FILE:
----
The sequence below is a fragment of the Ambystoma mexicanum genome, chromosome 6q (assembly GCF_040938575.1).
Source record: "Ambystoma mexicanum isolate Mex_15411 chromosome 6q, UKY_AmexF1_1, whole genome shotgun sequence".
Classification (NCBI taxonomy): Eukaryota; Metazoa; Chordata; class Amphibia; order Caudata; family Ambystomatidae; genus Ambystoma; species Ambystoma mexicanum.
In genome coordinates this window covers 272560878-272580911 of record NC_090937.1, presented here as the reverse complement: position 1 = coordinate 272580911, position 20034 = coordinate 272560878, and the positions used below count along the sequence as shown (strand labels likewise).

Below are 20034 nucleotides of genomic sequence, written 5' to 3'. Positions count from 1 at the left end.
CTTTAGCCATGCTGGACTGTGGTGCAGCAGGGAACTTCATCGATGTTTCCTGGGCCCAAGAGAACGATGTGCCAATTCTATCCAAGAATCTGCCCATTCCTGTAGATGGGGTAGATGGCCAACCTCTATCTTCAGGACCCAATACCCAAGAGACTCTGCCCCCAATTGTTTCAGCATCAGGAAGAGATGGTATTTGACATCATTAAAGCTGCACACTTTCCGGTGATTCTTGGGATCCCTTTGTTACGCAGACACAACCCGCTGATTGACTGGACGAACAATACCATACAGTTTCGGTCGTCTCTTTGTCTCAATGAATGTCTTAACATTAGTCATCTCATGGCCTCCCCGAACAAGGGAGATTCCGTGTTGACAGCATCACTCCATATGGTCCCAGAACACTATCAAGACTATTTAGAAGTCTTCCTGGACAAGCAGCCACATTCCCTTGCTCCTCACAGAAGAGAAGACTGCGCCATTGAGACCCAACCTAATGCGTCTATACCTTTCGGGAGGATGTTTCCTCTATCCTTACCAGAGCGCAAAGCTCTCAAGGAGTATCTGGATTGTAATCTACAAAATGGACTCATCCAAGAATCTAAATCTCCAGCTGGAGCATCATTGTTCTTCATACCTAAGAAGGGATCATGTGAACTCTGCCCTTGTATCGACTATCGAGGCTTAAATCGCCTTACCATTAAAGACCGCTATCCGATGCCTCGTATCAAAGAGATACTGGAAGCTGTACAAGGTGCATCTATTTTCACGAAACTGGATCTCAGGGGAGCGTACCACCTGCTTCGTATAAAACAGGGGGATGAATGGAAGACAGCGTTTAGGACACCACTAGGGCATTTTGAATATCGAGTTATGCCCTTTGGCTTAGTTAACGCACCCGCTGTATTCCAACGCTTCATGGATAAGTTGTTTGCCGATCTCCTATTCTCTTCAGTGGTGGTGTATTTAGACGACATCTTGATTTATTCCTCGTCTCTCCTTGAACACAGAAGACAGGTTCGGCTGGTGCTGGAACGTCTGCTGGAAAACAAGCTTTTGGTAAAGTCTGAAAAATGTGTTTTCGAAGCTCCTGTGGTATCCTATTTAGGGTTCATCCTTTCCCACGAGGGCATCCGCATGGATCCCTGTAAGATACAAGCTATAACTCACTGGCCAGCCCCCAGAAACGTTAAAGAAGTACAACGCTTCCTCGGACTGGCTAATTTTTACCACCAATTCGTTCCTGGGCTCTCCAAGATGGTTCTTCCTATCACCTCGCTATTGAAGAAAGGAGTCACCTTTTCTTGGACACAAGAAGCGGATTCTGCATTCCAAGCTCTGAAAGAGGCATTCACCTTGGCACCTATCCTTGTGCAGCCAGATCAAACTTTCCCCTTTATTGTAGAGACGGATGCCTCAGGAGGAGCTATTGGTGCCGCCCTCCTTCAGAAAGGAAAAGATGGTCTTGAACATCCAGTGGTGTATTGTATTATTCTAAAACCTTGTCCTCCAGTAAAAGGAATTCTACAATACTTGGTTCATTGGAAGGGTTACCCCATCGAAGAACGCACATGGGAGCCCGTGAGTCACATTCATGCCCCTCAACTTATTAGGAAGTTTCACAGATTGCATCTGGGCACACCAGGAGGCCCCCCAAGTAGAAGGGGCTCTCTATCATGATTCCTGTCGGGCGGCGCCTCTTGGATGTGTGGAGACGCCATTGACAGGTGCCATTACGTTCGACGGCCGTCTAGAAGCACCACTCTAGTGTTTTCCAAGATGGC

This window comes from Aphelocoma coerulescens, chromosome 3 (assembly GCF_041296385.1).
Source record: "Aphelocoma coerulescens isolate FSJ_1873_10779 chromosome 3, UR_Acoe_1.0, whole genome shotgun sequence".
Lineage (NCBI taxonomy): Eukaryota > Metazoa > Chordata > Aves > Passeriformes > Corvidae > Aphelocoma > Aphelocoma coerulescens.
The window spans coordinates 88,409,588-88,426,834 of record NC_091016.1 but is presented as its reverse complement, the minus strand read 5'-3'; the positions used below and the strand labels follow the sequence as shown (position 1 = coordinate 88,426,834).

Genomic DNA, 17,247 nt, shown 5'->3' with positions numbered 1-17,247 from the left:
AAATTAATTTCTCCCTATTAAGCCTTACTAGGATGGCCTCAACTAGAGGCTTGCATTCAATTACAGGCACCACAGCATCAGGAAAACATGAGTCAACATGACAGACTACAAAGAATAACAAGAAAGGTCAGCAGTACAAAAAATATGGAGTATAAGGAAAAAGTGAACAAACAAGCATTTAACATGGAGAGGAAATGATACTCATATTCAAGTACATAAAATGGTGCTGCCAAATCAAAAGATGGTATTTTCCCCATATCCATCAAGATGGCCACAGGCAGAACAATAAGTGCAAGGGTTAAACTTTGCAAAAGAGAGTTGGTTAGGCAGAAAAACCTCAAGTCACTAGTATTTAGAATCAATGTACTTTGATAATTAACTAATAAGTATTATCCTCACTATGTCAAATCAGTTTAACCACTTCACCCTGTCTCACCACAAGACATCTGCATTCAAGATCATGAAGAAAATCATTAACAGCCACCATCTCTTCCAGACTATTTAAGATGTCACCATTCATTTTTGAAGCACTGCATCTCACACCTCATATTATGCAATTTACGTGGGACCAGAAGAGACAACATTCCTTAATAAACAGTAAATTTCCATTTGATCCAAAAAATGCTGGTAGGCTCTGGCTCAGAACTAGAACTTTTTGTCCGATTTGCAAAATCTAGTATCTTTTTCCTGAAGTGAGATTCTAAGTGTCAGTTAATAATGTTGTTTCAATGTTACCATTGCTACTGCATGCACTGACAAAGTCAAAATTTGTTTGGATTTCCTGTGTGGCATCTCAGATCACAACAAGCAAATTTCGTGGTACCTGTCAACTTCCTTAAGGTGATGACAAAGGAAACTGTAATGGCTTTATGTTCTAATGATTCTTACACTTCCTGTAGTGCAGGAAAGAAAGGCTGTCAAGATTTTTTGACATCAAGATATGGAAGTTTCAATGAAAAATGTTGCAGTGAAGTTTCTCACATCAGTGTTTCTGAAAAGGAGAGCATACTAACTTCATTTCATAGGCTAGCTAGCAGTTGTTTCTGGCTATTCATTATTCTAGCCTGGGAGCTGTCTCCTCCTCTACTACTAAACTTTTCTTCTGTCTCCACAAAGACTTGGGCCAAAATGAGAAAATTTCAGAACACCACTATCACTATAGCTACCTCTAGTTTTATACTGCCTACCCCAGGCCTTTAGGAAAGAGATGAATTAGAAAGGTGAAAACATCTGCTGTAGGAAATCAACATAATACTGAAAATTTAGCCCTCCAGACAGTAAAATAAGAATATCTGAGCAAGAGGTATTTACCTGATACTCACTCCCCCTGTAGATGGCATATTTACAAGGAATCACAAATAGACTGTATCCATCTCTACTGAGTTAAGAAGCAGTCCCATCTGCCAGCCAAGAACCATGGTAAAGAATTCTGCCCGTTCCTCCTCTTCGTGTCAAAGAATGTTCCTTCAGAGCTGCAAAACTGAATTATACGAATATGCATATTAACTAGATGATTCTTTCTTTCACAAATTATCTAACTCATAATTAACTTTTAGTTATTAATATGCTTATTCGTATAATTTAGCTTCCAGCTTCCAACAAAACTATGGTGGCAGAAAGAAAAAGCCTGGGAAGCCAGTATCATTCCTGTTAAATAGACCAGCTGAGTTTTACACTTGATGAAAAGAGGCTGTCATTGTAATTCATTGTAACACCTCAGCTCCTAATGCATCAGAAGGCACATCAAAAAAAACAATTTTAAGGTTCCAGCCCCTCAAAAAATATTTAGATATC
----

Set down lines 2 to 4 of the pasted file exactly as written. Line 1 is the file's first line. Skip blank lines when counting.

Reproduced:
Source record: "Ambystoma mexicanum isolate Mex_15411 chromosome 6q, UKY_AmexF1_1, whole genome shotgun sequence".
Classification (NCBI taxonomy): Eukaryota; Metazoa; Chordata; class Amphibia; order Caudata; family Ambystomatidae; genus Ambystoma; species Ambystoma mexicanum.
In genome coordinates this window covers 272560878-272580911 of record NC_090937.1, presented here as the reverse complement: position 1 = coordinate 272580911, position 20034 = coordinate 272560878, and the positions used below count along the sequence as shown (strand labels likewise).